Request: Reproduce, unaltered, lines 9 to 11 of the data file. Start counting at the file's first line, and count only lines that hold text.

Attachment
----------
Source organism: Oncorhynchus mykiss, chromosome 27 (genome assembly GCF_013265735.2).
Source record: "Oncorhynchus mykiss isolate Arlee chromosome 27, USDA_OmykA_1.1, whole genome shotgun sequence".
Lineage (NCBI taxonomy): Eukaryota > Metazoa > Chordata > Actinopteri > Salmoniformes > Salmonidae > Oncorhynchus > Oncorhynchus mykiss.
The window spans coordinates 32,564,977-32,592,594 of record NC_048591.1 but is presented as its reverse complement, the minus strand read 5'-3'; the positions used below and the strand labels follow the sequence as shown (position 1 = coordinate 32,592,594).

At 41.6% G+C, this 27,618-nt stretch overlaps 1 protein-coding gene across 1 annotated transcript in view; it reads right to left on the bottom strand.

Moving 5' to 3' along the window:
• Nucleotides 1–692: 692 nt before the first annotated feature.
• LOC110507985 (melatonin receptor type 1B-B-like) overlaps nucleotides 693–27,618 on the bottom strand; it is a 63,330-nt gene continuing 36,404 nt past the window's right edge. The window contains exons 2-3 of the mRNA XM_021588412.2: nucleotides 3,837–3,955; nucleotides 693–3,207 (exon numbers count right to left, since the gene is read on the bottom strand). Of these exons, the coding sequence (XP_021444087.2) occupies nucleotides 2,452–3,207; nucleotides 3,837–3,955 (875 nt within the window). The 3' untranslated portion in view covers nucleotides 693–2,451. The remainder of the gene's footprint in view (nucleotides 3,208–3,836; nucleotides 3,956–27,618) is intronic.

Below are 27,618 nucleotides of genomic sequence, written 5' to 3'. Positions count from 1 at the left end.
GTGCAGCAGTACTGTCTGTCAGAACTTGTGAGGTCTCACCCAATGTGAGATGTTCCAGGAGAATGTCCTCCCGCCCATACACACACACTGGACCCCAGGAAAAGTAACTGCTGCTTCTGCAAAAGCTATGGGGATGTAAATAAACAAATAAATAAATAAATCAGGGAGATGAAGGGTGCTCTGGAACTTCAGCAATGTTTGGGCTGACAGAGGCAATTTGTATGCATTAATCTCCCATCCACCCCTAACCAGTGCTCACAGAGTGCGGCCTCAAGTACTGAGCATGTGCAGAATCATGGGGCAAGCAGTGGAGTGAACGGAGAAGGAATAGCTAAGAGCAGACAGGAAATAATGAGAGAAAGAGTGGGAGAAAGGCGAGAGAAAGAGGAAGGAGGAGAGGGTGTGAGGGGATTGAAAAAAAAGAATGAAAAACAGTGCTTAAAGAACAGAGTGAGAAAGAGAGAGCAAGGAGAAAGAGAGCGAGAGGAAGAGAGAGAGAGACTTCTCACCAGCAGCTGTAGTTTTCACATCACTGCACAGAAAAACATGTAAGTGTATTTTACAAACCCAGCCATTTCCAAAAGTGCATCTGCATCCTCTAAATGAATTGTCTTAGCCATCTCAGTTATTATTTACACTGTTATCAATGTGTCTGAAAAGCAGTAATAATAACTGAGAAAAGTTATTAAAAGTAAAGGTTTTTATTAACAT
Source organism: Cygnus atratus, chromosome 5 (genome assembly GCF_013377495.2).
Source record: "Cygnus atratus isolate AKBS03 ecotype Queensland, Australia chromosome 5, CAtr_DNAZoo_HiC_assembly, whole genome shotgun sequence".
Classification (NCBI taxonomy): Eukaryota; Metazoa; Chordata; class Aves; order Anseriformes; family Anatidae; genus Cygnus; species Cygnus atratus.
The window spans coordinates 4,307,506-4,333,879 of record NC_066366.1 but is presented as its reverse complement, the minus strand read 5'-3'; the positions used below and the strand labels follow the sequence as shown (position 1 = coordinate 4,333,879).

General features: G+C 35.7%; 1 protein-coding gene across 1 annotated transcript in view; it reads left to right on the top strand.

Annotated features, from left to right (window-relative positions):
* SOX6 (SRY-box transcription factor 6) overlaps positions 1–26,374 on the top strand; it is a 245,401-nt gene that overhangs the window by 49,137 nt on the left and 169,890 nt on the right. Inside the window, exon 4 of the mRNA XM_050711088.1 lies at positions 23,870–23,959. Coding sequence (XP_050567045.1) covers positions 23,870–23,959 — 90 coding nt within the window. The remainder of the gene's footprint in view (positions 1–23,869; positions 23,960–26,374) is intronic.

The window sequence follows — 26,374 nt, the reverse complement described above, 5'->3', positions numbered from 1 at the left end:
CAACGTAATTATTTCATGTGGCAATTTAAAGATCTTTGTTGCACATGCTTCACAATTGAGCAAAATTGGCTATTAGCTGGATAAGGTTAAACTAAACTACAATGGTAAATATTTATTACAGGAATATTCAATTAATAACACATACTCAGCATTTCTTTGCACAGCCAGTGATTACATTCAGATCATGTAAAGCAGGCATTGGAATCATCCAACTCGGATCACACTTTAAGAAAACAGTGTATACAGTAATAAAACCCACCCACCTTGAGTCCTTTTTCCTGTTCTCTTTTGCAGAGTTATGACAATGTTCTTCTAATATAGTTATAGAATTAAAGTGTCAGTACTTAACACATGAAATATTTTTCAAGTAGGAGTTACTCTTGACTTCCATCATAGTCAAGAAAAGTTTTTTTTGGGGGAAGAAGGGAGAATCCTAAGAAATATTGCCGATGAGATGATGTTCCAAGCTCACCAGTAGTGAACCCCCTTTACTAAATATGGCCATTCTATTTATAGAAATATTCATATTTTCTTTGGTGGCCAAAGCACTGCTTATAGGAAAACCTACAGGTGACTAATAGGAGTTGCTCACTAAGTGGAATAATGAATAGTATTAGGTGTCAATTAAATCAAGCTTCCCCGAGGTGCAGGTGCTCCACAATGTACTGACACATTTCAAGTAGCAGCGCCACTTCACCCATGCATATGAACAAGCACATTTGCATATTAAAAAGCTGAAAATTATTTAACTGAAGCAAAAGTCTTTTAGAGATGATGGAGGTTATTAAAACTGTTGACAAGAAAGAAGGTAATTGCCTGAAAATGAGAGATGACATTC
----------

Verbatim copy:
Below are 27,618 nucleotides of genomic sequence, written 5' to 3'. Positions count from 1 at the left end.
GTGCAGCAGTACTGTCTGTCAGAACTTGTGAGGTCTCACCCAATGTGAGATGTTCCAGGAGAATGTCCTCCCGCCCATACACACACACTGGACCCCAGGAAAAGTAACTGCTGCTTCTGCAAAAGCTATGGGGATGTAAATAAACAAATAAATAAATAAATCAGGGAGATGAAGGGTGCTCTGGAACTTCAGCAATGTTTGGGCTGACAGAGGCAATTTGTATGCATTAATCTCCCATCCACCCCTAACCAGTGCTCACAGAGTGCGGCCTCAAGTACTGAGCATGTGCAGAATCATGGGGCAAGCAGTGGAGTGAACGGAGAAGGAATAGCTAAGAGCAGACAGGAAATAATGAGAGAAAGAGTGGGAGAAAGGCGAGAGAAAGAGGAAGGAGGAGAGGGTGTGAGGGGATTGAAAAAAAAGAATGAAAAACAGTGCTTAAAGAACAGAGTGAGAAAGAGAGAGCAAGGAGAAAGAGAGCGAGAGGAAGAGAGAGAGAGACTTCTCACCAGCAGCTGTAGTTTTCACATCACTGCACAGAAAAACATGTAAGTGTATTTTACAAACCCAGCCATTTCCAAAAGTGCATCTGCATCCTCTAAATGAATTGTCTTAGCCATCTCAGTTATTATTTACACTGTTATCAATGTGTCTGAAAAGCAGTAATAATAACTGAGAAAAGTTATTAAAAGTAAAGGTTTTTATTAACAT
Source organism: Cygnus atratus, chromosome 5 (genome assembly GCF_013377495.2).